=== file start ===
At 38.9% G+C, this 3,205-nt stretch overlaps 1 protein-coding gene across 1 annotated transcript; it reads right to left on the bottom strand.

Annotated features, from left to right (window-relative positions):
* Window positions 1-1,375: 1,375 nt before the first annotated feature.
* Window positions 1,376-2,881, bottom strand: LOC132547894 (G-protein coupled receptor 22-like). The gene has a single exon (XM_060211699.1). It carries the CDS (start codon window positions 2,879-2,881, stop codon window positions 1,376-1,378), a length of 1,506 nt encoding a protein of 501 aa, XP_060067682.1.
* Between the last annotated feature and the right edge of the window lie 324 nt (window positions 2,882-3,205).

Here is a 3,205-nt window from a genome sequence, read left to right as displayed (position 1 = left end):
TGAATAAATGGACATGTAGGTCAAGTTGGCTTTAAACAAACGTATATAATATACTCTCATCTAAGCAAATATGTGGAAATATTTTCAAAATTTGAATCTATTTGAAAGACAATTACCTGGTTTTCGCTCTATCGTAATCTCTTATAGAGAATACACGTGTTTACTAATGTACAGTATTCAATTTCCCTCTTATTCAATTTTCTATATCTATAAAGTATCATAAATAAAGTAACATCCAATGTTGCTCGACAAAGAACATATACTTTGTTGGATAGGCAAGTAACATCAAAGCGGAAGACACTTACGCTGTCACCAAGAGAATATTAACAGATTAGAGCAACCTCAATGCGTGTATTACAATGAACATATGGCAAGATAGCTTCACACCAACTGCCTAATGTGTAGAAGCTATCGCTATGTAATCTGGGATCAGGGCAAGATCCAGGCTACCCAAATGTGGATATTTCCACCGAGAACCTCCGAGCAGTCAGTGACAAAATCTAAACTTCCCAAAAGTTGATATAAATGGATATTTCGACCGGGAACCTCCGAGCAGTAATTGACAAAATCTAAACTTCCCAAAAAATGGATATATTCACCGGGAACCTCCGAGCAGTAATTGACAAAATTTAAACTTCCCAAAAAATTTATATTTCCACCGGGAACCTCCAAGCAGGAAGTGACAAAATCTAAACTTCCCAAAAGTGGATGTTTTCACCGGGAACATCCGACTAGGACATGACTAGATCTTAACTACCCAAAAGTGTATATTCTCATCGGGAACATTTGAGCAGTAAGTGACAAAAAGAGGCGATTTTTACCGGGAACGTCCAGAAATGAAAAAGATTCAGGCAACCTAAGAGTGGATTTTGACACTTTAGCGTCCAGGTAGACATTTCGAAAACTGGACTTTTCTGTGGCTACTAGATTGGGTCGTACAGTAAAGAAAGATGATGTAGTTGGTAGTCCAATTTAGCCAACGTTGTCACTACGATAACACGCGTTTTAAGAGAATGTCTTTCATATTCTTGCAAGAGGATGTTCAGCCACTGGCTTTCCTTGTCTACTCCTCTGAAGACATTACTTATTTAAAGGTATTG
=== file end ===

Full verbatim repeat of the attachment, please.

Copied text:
At 38.9% G+C, this 3,205-nt stretch overlaps 1 protein-coding gene across 1 annotated transcript; it reads right to left on the bottom strand.

Annotated features, from left to right (window-relative positions):
* Window positions 1-1,375: 1,375 nt before the first annotated feature.
* Window positions 1,376-2,881, bottom strand: LOC132547894 (G-protein coupled receptor 22-like). The gene has a single exon (XM_060211699.1). It carries the CDS (start codon window positions 2,879-2,881, stop codon window positions 1,376-1,378), a length of 1,506 nt encoding a protein of 501 aa, XP_060067682.1.
* Between the last annotated feature and the right edge of the window lie 324 nt (window positions 2,882-3,205).

Here is a 3,205-nt window from a genome sequence, read left to right as displayed (position 1 = left end):
TGAATAAATGGACATGTAGGTCAAGTTGGCTTTAAACAAACGTATATAATATACTCTCATCTAAGCAAATATGTGGAAATATTTTCAAAATTTGAATCTATTTGAAAGACAATTACCTGGTTTTCGCTCTATCGTAATCTCTTATAGAGAATACACGTGTTTACTAATGTACAGTATTCAATTTCCCTCTTATTCAATTTTCTATATCTATAAAGTATCATAAATAAAGTAACATCCAATGTTGCTCGACAAAGAACATATACTTTGTTGGATAGGCAAGTAACATCAAAGCGGAAGACACTTACGCTGTCACCAAGAGAATATTAACAGATTAGAGCAACCTCAATGCGTGTATTACAATGAACATATGGCAAGATAGCTTCACACCAACTGCCTAATGTGTAGAAGCTATCGCTATGTAATCTGGGATCAGGGCAAGATCCAGGCTACCCAAATGTGGATATTTCCACCGAGAACCTCCGAGCAGTCAGTGACAAAATCTAAACTTCCCAAAAGTTGATATAAATGGATATTTCGACCGGGAACCTCCGAGCAGTAATTGACAAAATCTAAACTTCCCAAAAAATGGATATATTCACCGGGAACCTCCGAGCAGTAATTGACAAAATTTAAACTTCCCAAAAAATTTATATTTCCACCGGGAACCTCCAAGCAGGAAGTGACAAAATCTAAACTTCCCAAAAGTGGATGTTTTCACCGGGAACATCCGACTAGGACATGACTAGATCTTAACTACCCAAAAGTGTATATTCTCATCGGGAACATTTGAGCAGTAAGTGACAAAAAGAGGCGATTTTTACCGGGAACGTCCAGAAATGAAAAAGATTCAGGCAACCTAAGAGTGGATTTTGACACTTTAGCGTCCAGGTAGACATTTCGAAAACTGGACTTTTCTGTGGCTACTAGATTGGGTCGTACAGTAAAGAAAGATGATGTAGTTGGTAGTCCAATTTAGCCAACGTTGTCACTACGATAACACGCGTTTTAAGAGAATGTCTTTCATATTCTTGCAAGAGGATGTTCAGCCACTGGCTTTCCTTGTCTACTCCTCTGAAGACATTACTTATTTAAAGGTATTG